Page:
The base was connected to a large hospital complex, so Hemingway’s initial responsibilities all involved medical law. “The first four years in service I tried over 400 cases,” he says. “I did a lot of work with medical claims — I was responsible for medical malpractice cases. I even had to take a course at the University of Arizona medical school in anatomy for lawyers.”
The combination of practicing law and integrating into a new military system foreshadowed jobs to come. “Practicing law in the military is always challenging because you never know who you’re going to be dealing with,” he says. “Civilians sometimes say that it’s a secure environment, but I never knew from one day to the next who my boss was going to be.”
Nor did he know where the next assignment would take him.
By the time he was ordered to Southeast Asia in 1969, to be stationed at Udorn Royal Thai Air Force Base, he had a combination of experience and skills that made him an important asset to the Air Force. “Udorn was up in northeast Thailand,” he says. “Interesting base. We had the busiest single runway in Southeast Asia. We had a big F-4 Phantom [fighterbomber] wing there and two rescue helicopter squadrons. But what really piqued my interest was that Air America worked out of there.” Air America, the CIA’s airline, occupied the side of the base that was off-limits to most of the people there who weren’t directly associated with the organization.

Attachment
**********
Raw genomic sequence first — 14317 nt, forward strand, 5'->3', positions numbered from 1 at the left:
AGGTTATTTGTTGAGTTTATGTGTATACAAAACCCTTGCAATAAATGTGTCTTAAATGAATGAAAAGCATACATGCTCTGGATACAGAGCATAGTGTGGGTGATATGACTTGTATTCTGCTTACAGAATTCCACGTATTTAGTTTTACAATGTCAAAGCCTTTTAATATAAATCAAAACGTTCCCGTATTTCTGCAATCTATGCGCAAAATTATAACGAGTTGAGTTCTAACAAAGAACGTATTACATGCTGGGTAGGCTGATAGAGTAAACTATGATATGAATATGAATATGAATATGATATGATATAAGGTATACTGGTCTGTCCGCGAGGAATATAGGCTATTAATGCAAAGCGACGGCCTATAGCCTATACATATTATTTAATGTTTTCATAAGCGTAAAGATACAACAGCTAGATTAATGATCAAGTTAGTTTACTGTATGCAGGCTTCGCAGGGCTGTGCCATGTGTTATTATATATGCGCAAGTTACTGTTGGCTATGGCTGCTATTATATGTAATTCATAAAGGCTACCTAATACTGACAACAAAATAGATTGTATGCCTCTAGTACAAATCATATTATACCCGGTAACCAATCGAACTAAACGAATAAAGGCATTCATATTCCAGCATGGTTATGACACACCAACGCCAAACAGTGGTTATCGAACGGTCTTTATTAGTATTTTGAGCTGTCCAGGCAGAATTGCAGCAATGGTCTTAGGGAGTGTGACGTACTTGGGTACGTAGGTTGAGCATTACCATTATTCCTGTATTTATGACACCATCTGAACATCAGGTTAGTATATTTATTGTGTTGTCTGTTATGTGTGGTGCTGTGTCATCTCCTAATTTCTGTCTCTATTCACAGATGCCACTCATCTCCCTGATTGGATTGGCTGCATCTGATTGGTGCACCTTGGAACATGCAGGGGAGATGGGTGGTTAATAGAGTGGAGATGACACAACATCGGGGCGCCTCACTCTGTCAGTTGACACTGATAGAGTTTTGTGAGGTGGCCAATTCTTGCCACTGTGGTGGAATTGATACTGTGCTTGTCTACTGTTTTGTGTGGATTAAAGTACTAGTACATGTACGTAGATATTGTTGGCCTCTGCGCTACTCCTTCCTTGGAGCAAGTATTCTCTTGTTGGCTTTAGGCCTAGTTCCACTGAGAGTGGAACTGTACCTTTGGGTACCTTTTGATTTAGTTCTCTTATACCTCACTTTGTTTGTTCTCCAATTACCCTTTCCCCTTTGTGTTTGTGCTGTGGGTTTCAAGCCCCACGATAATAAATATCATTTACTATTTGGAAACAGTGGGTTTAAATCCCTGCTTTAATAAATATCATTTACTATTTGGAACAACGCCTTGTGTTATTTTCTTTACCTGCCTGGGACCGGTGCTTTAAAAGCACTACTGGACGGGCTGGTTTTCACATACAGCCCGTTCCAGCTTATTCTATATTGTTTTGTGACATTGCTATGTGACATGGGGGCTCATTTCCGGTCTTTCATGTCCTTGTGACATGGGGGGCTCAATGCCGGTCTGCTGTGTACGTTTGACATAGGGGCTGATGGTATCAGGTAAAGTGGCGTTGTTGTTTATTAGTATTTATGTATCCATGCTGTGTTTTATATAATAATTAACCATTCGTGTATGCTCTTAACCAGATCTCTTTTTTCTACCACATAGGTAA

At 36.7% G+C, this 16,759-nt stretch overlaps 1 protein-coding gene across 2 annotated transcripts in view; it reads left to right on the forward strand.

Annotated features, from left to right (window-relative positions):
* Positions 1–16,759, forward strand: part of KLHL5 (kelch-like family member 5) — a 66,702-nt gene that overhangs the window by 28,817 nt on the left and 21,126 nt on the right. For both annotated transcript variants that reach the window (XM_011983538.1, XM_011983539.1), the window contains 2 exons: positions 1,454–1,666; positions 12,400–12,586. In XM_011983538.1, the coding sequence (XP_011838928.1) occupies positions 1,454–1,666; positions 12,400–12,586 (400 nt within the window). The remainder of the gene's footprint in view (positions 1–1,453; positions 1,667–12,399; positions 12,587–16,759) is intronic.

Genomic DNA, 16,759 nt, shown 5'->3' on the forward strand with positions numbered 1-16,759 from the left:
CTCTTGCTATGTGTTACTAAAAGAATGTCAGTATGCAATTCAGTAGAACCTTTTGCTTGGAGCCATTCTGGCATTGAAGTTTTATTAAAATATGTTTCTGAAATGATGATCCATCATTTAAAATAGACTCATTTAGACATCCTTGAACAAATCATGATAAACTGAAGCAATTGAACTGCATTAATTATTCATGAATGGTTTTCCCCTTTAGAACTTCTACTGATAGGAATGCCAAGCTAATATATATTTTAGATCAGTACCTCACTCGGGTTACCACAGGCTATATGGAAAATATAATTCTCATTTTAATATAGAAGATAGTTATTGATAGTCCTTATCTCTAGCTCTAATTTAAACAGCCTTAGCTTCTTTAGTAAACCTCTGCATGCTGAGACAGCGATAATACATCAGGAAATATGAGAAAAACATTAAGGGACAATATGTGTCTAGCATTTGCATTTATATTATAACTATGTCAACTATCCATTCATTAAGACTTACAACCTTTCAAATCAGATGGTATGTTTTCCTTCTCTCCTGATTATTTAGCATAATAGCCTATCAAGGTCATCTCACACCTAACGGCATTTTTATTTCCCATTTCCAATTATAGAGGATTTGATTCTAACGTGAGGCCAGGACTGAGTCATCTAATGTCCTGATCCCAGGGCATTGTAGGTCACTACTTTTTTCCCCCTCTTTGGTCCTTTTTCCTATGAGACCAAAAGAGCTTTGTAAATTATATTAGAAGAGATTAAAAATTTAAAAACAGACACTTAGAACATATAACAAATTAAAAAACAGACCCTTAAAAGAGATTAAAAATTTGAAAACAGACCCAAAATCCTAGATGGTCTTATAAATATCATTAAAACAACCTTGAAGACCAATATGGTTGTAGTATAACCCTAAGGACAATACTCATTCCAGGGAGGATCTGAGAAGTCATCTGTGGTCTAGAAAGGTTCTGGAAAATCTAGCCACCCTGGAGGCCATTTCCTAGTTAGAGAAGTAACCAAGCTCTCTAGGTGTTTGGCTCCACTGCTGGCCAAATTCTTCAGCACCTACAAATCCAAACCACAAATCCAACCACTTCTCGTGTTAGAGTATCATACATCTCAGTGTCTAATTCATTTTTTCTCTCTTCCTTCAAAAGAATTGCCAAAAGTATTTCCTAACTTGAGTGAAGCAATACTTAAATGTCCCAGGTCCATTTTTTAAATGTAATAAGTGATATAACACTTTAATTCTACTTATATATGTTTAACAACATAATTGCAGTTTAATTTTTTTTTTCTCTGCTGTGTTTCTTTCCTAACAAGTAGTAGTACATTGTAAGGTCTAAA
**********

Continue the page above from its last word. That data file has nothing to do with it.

But Hemingway’s job as chief of military justice and provincial liaison with the Thai government meant that he provided legal support to everybody — and it allowed him a degree of mobility he shared only with the doctors on base. It also required him to make periodic visits up north to Laos, which, because the U.S. was not supposed to have any troops in the country, meant changing into civilian clothes, ditching his military ID and moving around the region under the radar.